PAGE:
Feb 23, 2017
A clean break with history is the key feature of modernism. But nowhere in the world was such a break with tradition and a transition to modernism as abrupt and broad-based as in the Soviet Union. Despite the fact that this period, from 1955 through 1985, did not yield new Le Corbusiers or Melnikovs to the world, a distinctive architecture known as Soviet Modernism (as coined by Soviet architect and author Felix Novikov) emerged nonetheless. In his lecture, Vladimir Belogolovsky will reveal the fascinating story of the political, social, and aesthetic aspects of the Soviet period, generally characterized by mass production in the mode of the industrial conveyor belt. Yet, despite being limited ideologically, creatively, economically and technically, many dozens of expressive architectural exceptions were achieved by Soviet practitioners during this time.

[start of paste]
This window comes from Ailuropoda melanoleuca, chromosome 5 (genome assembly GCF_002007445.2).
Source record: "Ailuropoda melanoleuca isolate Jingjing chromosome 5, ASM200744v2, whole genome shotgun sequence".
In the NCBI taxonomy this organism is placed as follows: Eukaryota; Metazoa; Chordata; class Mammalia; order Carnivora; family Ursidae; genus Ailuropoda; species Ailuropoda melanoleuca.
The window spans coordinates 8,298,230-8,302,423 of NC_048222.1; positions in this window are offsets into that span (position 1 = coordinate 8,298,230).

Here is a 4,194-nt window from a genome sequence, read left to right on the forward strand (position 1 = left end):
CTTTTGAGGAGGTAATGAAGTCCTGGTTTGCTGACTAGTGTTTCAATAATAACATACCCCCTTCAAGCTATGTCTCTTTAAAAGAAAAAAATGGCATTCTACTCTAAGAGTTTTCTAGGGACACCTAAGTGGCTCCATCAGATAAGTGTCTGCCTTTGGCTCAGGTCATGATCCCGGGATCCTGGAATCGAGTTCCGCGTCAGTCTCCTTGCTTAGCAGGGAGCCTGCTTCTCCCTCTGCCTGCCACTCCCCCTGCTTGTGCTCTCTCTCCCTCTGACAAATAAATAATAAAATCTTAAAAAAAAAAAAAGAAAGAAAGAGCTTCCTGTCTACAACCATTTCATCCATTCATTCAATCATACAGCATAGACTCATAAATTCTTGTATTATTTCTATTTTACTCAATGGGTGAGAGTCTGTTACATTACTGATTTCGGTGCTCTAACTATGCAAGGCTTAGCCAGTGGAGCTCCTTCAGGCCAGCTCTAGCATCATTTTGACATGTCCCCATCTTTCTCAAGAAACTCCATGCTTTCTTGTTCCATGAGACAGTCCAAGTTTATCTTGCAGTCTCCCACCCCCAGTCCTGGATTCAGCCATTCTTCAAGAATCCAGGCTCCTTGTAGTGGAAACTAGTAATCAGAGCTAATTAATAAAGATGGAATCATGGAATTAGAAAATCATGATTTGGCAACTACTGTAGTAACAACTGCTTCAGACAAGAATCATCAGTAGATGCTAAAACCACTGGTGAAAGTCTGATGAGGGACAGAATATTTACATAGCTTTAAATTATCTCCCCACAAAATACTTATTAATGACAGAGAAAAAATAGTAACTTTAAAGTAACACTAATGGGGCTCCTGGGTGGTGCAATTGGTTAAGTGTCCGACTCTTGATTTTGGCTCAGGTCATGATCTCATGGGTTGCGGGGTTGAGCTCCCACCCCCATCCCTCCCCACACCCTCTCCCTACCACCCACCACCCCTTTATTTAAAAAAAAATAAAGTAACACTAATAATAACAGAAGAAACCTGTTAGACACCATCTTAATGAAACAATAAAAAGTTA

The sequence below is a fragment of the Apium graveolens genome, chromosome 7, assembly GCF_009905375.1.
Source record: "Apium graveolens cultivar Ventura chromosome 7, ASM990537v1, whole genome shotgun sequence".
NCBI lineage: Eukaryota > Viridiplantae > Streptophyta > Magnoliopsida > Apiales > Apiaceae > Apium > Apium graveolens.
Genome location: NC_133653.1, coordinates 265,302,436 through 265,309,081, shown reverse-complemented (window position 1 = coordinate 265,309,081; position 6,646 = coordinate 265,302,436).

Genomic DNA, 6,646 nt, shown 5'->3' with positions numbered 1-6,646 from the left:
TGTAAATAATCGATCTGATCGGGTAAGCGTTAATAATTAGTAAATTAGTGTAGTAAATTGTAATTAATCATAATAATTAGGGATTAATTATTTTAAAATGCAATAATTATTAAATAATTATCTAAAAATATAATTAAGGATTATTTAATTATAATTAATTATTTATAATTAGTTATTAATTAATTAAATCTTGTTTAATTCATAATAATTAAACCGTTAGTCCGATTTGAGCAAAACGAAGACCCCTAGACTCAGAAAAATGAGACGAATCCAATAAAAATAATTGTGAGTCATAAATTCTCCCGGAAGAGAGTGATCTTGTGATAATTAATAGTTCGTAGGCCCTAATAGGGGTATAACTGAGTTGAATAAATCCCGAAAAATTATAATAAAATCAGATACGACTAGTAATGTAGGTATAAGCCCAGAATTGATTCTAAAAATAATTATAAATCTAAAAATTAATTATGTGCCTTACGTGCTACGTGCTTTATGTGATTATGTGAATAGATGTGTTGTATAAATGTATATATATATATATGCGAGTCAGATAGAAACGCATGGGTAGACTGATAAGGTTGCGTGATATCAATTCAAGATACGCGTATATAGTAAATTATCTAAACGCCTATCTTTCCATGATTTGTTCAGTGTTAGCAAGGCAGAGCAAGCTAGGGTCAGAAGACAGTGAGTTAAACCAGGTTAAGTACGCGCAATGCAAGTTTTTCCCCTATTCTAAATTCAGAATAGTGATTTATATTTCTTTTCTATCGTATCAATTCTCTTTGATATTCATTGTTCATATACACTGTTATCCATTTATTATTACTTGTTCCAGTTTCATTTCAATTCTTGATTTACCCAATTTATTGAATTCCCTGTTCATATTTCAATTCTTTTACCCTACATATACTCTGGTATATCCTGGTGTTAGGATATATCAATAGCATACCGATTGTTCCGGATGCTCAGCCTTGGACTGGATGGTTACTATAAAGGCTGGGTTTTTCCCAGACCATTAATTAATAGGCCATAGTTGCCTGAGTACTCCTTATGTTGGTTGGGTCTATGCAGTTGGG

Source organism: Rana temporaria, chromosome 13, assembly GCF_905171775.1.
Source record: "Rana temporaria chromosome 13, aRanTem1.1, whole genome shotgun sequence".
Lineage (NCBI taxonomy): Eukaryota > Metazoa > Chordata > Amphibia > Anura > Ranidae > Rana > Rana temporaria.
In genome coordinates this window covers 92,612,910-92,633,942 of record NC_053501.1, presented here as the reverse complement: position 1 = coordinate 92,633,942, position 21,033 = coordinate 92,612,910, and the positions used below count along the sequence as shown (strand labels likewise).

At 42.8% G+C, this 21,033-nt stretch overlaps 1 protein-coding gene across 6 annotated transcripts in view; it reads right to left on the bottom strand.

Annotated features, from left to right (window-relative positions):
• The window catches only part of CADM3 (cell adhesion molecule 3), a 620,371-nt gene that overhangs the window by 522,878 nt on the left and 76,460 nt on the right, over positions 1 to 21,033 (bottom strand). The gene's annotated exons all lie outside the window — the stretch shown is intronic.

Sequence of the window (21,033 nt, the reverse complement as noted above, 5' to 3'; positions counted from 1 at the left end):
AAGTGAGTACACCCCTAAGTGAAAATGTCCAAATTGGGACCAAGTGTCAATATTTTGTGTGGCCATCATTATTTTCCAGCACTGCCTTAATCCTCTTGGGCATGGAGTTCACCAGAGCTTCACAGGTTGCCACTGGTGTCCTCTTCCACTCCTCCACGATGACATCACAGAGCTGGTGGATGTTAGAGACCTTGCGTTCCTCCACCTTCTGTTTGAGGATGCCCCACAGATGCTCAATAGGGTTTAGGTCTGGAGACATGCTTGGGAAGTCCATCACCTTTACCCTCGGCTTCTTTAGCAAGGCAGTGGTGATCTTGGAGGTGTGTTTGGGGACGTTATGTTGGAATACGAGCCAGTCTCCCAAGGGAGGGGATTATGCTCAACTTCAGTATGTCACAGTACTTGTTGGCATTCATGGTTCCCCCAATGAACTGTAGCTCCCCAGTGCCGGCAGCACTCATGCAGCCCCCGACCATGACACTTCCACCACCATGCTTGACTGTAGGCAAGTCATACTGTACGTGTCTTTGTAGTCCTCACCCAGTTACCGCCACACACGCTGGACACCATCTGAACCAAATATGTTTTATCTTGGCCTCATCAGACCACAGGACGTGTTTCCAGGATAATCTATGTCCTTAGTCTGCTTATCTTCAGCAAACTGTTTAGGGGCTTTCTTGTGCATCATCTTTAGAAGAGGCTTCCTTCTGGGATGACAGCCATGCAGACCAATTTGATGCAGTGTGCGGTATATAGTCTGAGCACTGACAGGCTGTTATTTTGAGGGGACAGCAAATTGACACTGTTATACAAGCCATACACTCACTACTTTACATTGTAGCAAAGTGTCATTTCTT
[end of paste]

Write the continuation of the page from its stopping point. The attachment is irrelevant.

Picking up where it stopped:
Vladimir Belogolovsky is the author of Soviet Modernism: 1955-1985 (TATLIN, 2010) and Felix Novikov (DOM, 2013; TATLIN, 2009). He edited Felix Novikovs Behind the Iron Curtain: Confessions of a Soviet Architect (DOM, 2016) and contributed to Novikovs Soviet Architecture: 1917-1991 (TATLIN, 2017). Belogolovsky is the founder of New York-based Intercontinental Curatorial Project, which focuses on curating and designing architectural and conceptual exhibitions worldwide. He is the curator of numerous exhibitions, including a current world tour of Harry Seidler: Painting Toward Architecture and City of Ideas: Architects Voices & Visions (University of Sydney and Chicago Design Museum, 2016). He has lectured at universities and museums in more than 30 countries.